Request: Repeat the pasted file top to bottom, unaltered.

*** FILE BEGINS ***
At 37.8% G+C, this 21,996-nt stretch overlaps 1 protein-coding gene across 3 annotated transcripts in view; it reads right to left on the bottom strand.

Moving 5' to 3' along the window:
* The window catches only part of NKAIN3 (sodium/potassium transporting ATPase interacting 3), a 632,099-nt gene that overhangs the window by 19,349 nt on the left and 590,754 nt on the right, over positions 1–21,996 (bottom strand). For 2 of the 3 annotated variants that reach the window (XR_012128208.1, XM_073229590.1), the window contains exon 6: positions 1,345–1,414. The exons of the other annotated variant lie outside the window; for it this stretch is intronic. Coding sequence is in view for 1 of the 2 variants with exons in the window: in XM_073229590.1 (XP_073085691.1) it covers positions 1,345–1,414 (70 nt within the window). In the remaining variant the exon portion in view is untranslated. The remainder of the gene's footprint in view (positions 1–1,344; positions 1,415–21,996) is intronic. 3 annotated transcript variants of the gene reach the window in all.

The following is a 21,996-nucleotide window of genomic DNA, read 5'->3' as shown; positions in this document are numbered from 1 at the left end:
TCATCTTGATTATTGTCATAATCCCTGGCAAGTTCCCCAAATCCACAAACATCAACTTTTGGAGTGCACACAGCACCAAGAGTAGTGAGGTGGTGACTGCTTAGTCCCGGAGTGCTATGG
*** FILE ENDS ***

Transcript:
At 37.8% G+C, this 21,996-nt stretch overlaps 1 protein-coding gene across 3 annotated transcripts in view; it reads right to left on the bottom strand.

Moving 5' to 3' along the window:
* The window catches only part of NKAIN3 (sodium/potassium transporting ATPase interacting 3), a 632,099-nt gene that overhangs the window by 19,349 nt on the left and 590,754 nt on the right, over positions 1–21,996 (bottom strand). For 2 of the 3 annotated variants that reach the window (XR_012128208.1, XM_073229590.1), the window contains exon 6: positions 1,345–1,414. The exons of the other annotated variant lie outside the window; for it this stretch is intronic. Coding sequence is in view for 1 of the 2 variants with exons in the window: in XM_073229590.1 (XP_073085691.1) it covers positions 1,345–1,414 (70 nt within the window). In the remaining variant the exon portion in view is untranslated. The remainder of the gene's footprint in view (positions 1–1,344; positions 1,415–21,996) is intronic. 3 annotated transcript variants of the gene reach the window in all.

The following is a 21,996-nucleotide window of genomic DNA, read 5'->3' as shown; positions in this document are numbered from 1 at the left end:
TCATCTTGATTATTGTCATAATCCCTGGCAAGTTCCCCAAATCCACAAACATCAACTTTTGGAGTGCACACAGCACCAAGAGTAGTGAGGTGGTGACTGCTTAGTCCCGGAGTGCTATGG